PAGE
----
Nashville playwright George Darden's new work Sister Midnight, which opens Saturday night at John Henry's, is something unexpected and unusual in local theatrical circles. It's a dinner theater play approached from an African-American perspective.
Sister Midnight opens at 8 p.m. Saturday at John Henry's, 1036 Jefferson St. A $25 charge includes dinner.
"In our research we couldn't find any examples of recent or historic dinner theaters for the black community," Darden said. "We feel Nashville is diverse enough and its audience receptive to new things, and that's what we're doing with Sister Midnight, both in the structure and the subject matter."
Darden's play takes place at a fictional radio station, where the lead character Stacy Storm hosts a show called "Let's Talk Love." She counsels and advises listeners about love and romance, and the show can be heard in three states. But Storm suddenly finds herself involved in a thorny personal situation when she confronts a caller known as Ben from Buckhead.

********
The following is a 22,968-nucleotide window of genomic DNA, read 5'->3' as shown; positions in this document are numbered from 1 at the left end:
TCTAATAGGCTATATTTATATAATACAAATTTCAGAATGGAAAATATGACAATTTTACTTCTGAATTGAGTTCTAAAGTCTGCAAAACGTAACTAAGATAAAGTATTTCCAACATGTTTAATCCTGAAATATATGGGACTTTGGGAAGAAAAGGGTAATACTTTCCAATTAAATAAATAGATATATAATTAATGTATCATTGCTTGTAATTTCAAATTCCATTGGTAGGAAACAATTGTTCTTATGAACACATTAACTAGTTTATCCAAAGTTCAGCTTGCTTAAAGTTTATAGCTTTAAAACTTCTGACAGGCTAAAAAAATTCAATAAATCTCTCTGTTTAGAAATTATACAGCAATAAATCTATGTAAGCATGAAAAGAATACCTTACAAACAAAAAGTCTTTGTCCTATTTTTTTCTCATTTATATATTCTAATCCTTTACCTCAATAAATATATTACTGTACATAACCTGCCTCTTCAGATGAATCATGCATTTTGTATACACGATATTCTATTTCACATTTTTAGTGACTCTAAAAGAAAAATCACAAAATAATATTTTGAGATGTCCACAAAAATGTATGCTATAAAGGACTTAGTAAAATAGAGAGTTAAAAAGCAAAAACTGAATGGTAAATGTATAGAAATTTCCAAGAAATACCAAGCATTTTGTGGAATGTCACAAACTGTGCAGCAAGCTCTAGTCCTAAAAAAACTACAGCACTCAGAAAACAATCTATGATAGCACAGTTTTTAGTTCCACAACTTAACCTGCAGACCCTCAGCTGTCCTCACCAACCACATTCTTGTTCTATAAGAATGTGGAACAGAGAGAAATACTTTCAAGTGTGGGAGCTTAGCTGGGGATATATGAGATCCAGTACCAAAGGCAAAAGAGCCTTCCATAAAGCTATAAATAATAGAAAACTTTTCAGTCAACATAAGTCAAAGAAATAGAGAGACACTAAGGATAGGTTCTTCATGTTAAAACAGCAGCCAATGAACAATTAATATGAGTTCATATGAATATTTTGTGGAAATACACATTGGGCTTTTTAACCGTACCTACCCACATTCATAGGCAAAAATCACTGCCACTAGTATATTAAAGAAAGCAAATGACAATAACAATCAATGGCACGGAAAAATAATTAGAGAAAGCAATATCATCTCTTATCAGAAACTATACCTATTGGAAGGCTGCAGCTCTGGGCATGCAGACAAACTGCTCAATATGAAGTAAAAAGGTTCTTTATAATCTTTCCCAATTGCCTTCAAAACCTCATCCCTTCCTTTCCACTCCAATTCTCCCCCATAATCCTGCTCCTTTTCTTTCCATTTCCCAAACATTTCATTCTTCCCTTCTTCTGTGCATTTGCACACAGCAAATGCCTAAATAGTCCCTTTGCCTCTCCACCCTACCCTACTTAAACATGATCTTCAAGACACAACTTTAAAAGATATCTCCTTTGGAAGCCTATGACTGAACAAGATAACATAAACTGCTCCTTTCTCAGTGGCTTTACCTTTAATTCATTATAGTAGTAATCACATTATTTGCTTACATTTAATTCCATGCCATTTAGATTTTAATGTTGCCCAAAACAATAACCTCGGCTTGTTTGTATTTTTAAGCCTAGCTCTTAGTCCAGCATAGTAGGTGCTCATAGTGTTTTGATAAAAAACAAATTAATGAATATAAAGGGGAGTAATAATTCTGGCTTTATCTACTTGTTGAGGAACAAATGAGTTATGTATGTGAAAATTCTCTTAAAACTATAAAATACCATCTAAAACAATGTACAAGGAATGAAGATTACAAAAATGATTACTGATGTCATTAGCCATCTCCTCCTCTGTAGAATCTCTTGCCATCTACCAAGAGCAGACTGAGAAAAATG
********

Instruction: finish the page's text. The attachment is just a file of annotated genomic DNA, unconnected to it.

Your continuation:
"She catches heat from management, and there are some interesting developments," Darden said. "The play builds to a surprising climax because the audience finds out there's a shocking secret. [The lead character] also discovers something about herself that she thought would never occur."
The two-act play is directed by William Jenkins, and stars actors Dorothy Spann, Marlon Styles and Chandra Walton. It's the first of what Darden hopes will be an ambitious and edgy group of productions for both the stage and screen, operating in territory that's previously been explored by works from such area playwright/actors as Barry Scott and Jeff Obafemi Carr.
"I want to write original pieces for a broader, more intelligent audience that I truly believe is out there but is frequently ignored by mainstream producers," Darden said. "The black community both here and across the nation is long overdue to get challenging material, and I have lots of ideas."